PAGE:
it declined to deem these efforts sufficiently exceptional to warrant a
downward departure See id. at 352.
In the case at bar, petitioner presents a record similar to that of
Jaramillo. He has successfully completed 320 hours of educational
courses, and his work performance has been outstanding, as evaluated by
his supervisor. Contrasting negatively with Jaramillo, however,
petitioner was subject to disciplinary action on one occasion. Petitioner
was found in possession of unauthorized money and thereafter attempted to
bribe the correction officer to clear his record.
The Court considers much of petitioner's conduct to be as expected for
any prisoner in his situation. The Court is unwilling to grant any
special credit, beyond that awarded under the good-time credit program for
early release, for behavior that merely conforms to the rules of the
institution. The Court also recognizes that a Sally downward departure
normally occurs before sentencing. See Sally, 116 F.3d at 79; see
alsoJohnson v. United States, No. Civ.A.98-CV-2941, 1998 WL 964200, at *2
(E.D.Pa. Nov. 3, 1998). Even if the Court were to extend Sally to
postsentencing relief, petitioner's efforts have not been sufficiently
extraordinary, falling outside the "heartland" of cases, thereby
compelling relief. Therefore, any supposed error by counsel in not
requesting a downward departure on this ground cannot have prejudiced
petitioner, as required by Strickland.
4. Breach of Contract
Petitioner argues that the government breached the plea agreement. This
claim is completely unfounded.
The government promised to `move the sentencing judge, pursuant to
section 5K1.1 of the Sentencing Guidelines, to depart from the otherwise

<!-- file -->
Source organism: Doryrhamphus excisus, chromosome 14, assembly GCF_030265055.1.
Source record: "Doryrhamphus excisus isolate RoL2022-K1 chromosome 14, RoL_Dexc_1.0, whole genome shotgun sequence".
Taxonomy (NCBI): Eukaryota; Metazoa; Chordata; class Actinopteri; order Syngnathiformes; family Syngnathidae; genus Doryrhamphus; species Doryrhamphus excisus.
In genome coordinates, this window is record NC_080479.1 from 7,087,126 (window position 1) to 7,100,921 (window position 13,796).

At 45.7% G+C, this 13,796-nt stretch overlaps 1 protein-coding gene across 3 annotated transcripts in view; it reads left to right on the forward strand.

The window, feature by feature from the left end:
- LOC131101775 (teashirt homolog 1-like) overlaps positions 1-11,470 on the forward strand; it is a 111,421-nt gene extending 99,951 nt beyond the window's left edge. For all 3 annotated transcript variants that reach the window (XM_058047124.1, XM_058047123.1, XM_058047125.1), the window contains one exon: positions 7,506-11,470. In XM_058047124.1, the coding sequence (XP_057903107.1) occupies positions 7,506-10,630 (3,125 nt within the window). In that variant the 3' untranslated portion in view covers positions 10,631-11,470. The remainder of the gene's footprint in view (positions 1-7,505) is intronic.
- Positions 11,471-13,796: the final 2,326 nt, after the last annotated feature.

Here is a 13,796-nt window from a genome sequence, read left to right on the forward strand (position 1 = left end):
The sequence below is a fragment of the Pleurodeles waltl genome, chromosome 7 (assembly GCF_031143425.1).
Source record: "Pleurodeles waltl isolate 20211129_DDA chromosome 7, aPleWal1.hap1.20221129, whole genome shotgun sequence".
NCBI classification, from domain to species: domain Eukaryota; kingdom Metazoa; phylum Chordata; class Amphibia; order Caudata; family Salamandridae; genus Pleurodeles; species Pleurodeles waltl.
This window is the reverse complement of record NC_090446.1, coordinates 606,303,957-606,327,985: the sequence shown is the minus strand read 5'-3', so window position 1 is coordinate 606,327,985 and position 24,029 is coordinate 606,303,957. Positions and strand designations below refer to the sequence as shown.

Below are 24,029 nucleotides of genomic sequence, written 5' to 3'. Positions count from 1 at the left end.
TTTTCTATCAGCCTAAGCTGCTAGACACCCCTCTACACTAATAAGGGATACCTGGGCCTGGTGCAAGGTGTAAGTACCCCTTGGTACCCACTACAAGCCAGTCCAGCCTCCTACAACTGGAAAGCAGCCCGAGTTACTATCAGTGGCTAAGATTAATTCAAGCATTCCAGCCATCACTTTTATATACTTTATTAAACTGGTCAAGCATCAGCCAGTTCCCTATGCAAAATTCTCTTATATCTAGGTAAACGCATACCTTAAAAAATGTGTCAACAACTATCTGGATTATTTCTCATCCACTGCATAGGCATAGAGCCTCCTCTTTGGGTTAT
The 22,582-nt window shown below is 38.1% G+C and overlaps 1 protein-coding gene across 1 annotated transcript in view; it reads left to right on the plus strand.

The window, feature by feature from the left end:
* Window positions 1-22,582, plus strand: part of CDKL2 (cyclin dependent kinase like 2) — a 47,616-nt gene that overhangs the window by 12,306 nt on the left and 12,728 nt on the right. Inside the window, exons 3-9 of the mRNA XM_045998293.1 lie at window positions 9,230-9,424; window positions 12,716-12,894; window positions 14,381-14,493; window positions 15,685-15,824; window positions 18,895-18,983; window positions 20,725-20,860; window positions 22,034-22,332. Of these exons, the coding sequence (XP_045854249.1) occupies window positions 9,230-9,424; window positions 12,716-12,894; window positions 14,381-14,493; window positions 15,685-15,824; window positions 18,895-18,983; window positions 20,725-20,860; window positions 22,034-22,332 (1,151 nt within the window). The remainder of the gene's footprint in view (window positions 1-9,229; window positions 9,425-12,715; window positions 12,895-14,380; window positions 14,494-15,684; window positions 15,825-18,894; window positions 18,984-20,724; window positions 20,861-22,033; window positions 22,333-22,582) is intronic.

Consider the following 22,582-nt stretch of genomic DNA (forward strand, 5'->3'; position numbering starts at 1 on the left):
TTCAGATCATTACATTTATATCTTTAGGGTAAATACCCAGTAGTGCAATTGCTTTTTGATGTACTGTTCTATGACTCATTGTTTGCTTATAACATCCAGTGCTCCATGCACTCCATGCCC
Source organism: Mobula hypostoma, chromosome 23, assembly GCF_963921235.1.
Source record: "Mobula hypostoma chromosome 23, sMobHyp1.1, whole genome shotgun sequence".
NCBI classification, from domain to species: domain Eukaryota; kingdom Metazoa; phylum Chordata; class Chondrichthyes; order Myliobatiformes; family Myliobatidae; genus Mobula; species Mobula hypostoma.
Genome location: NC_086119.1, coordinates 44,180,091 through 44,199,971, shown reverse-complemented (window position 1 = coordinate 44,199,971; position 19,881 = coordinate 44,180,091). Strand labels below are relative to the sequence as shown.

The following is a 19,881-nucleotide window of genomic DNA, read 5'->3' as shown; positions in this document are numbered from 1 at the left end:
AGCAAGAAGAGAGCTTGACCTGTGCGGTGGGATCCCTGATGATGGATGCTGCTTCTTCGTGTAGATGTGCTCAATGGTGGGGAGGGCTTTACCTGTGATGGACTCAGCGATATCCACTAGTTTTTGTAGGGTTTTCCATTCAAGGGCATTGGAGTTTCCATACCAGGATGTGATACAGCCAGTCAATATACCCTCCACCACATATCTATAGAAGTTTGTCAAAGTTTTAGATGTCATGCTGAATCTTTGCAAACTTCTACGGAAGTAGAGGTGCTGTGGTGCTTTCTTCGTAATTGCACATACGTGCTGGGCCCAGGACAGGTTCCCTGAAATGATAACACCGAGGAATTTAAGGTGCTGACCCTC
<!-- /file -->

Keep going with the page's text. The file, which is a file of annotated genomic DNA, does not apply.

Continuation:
applicable guideline range," if petitioner provided "substantial
assistance in the investigation or prosecution of one or more persons who
have committed offenses." (See Government Exhibit B). This application
was made and accepted by the Court. (See Government Exhibit E). In
addition, while not required to do so, the government objected to the
probation officer's factual determination regarding the applicable drug
amount for sentencing purposes.
Petitioner finds fault with the government for its failure to argue for
a downward departure, given petitioner's allegedly minor role, pursuant
to U.S.S.G. § 3B1.2. However, the government never stipulated to this
fact (see Government Exhibit B), and the petitioner admitted at the plea
colloquy that the government made no promises not contained within the
plea agreement. (See Government Exhibit C).
Petitioner also claims a breach of the plea agreement based on the fact
that the Court did not adopt the parties' stipulations and predictions
with regard to the relevant drug quantity, petitioner's criminal history
category, and the appropriate sentencing guideline range. However,
petitioner was duly informed by the Court that any prediction or
stipulation written in the plea agreement or orally conveyed to
petitioner was not binding on the Court and was subject to revision
following the presentence report. (See Government Exhibit C); see also
Fed.R.Crim.P. 11(e); U.S.S.G. § 6B1.4(d).
During the plea agreement colloquy, the Court asked, "Mr.
[petitioner], you understand that, until the presentence report is
completed, it's impossible for either the Court or your lawyer to know
precisely what sentence range will be prescribed by the guidelines?"
(Government Exhibit C). Petitioner replied that he understood. The Court
also explained to petitioner that "[t]he Government is not making any
representation to [him] as to what level offense will ultimately be
determined or what [his] criminal history category is." (id.). Petitioner
stated that he understood this as well. Finally, the plea agreement,
signed by petitioner, warns, "[t]he sentence
to be imposed upon [petitioner] is within the sole discretion of the
sentencing judge." (id.).
In short, petitioner was thoroughly advised of his rights under the
plea agreement, and the government fulfilled its obligations therein.
Accordingly, petitioner's argument is without merit.
For the reasons set forth above, petitioner's application for relief
will be denied with prejudice.
An appropriate Order is attached.
In accordance with the Court's Opinion filed herewith,
It is on this 23d day of August, 2000
ORDERED that petitioner's application for a writ of habeas corpus is
denied with prejudice.